What Does The Earned Parole Eligibility Act Do?

Gov. Tate Reeves signed Senate Bill 2795, the “Mississippi Earned Parole Eligibility Act,” on April 22, 2021. What does the new law do?

This was smart on crime legislation that will safely reduce Mississippi’s prison population, make prisons safe by providing hope and incentive, and cut down on the added taxpayer burden.  When SB 2795 goes into effect on July 1, 2021, it will not arbitrarily release large numbers of inmates from prisons or grant automatic parole to those made eligible. This new law provides for the opportunity to stand before the parole board and make the case for his or her second chance.

Below is a final breakdown of SB 2795 that will highlight the individuals that will become eligible and those who will not be eligible for parole under this legislation.

Not Eligible for Parole

  • Habitual offenders,
  • Sex offenders,
  • Capital offenders,
  • Murder – 1st and 2nd degree,
  • Human trafficking,
  • Drug trafficking or aggravated trafficking, and
  • Other offenses specifically prohibiting parole release.

Eligible for Parole

  • Nonviolent crimes – after 25% or 10 years, whichever is less, of the sentence(s) imposed by the trial court. Subsection (6), later in this section, adds a 10-year minimum for sentences of 30 years or more.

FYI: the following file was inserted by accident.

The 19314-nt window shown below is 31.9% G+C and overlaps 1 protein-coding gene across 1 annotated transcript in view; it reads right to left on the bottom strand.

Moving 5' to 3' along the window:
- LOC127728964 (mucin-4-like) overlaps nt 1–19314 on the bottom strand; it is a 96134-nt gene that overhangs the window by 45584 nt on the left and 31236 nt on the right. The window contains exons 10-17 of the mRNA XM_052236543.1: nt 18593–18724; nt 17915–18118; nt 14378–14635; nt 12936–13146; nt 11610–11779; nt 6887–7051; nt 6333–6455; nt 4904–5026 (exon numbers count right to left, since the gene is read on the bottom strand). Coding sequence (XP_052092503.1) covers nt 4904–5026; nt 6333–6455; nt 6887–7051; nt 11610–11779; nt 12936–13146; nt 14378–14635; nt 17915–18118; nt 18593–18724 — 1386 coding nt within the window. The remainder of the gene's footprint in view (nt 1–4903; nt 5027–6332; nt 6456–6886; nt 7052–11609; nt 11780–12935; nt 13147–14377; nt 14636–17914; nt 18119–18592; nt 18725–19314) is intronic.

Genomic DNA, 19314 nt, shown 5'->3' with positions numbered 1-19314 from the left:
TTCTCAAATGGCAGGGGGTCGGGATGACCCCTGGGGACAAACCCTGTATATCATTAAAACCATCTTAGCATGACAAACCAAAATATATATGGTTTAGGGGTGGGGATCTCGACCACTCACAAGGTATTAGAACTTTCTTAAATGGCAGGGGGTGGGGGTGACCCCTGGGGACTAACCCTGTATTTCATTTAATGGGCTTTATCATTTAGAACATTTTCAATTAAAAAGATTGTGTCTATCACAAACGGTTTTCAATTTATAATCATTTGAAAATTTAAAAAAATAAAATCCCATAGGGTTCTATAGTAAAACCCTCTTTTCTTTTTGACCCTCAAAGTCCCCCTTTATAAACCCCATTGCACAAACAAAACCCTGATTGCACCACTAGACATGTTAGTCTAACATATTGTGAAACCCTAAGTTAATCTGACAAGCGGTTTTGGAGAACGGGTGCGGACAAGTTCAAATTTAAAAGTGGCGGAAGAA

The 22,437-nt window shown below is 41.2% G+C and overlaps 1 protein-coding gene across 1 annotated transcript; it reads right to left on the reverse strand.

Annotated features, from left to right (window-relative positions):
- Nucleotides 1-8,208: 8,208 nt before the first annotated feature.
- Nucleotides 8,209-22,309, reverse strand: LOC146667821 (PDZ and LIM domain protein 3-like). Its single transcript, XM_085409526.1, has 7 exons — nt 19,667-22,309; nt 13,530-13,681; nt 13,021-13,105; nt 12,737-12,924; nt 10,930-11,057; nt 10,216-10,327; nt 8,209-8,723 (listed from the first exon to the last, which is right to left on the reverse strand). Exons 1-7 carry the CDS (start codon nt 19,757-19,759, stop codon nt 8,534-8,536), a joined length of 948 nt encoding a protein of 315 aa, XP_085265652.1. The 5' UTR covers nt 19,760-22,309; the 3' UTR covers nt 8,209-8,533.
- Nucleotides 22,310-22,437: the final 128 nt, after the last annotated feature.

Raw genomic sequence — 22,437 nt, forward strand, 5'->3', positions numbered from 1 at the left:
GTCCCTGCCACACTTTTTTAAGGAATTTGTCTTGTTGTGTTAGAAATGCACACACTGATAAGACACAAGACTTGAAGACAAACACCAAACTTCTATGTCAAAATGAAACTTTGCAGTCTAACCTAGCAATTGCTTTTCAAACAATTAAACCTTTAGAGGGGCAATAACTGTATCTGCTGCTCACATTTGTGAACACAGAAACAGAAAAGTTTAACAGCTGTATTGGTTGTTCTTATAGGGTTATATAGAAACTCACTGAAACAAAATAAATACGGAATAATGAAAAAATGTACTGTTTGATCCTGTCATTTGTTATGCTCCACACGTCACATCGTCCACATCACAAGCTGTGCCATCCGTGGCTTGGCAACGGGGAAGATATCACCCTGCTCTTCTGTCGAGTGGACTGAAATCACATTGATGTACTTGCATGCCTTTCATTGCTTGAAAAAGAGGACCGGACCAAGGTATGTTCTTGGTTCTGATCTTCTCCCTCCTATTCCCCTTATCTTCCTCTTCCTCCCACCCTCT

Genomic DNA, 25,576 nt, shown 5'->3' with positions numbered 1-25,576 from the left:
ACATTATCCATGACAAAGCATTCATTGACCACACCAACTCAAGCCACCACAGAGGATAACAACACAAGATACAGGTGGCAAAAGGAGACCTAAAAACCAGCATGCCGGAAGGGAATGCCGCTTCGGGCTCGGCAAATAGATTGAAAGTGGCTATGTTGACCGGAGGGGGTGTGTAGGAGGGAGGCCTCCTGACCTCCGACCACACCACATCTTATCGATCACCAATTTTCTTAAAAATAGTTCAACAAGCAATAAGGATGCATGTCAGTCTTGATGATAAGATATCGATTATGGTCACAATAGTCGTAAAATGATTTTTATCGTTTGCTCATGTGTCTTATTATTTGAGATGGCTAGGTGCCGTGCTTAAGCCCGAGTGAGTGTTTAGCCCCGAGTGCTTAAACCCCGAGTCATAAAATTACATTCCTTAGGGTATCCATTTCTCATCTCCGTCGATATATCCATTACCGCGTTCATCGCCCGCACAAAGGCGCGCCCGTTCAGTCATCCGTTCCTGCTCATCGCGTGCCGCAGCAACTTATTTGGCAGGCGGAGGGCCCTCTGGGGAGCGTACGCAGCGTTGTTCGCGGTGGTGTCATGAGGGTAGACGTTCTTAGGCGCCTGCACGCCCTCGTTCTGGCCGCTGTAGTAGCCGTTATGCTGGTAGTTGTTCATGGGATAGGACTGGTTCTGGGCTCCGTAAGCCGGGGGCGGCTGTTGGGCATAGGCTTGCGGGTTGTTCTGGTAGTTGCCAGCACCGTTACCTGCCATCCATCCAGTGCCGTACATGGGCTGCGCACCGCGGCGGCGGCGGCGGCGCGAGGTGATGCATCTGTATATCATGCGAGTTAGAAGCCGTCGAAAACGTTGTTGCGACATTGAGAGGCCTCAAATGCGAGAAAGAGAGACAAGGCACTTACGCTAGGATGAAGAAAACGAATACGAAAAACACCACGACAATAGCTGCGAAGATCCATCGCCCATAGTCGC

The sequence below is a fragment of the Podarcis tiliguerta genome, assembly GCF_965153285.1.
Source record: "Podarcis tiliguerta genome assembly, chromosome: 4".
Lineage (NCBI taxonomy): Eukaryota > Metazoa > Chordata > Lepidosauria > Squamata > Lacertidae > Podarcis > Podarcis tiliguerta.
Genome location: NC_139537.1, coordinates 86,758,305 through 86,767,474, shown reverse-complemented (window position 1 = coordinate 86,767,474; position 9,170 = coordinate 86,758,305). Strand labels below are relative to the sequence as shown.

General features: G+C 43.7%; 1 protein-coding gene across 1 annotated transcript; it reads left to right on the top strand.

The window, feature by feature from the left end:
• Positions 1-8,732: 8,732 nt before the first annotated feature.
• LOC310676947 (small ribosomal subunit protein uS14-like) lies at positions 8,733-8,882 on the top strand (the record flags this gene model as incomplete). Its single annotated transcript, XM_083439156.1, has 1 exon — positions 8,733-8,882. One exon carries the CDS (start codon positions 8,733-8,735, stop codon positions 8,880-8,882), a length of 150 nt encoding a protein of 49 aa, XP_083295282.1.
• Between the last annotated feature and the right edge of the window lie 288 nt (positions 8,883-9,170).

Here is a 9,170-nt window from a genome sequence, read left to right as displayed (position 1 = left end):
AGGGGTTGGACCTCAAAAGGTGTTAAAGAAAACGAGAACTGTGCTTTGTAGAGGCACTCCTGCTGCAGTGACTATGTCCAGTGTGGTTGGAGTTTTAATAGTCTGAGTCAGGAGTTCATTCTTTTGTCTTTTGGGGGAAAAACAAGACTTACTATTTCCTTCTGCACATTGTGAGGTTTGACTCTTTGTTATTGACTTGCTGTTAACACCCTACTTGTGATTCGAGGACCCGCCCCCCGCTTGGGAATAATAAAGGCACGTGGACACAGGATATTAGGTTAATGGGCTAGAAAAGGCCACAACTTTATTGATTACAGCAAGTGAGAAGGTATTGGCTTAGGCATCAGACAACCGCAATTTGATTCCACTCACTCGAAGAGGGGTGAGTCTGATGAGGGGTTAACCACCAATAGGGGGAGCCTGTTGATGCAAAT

• Violent crimes except armed crimes (robbery with a deadly weapon, drive-by shooting, and carjacking) – 50% or 20 years, whichever is less, of the sentence(s) imposed by the trial court. For armed crimes, 60% or 25 years, whichever is less.
  • Nonviolent and habitual drug offenses – 25% or 10 years, whichever is less.

Other policy highlights in SB 2795

  • Inmates within 48 months of parole eligibility will be given priority for education and job training programs.
  • Drug and alcohol rehab will be required for crimes related to drugs and alcohol before parole is granted or after release as a condition of parole.
  • The Corrections and Criminal Justice Oversight Task Force is to report to the legislature by Dec. 1 each year its recommendations for reforms addressing habitual offenders and juveniles.
  • Retroactivity – Explicitly applies the amendments in this bill retroactively to all crimes committed since July 1, 1995. Also ensures that if any changes in this bill would cause a person’s eligibility to be later than it is under current law, the earlier eligibility date applies.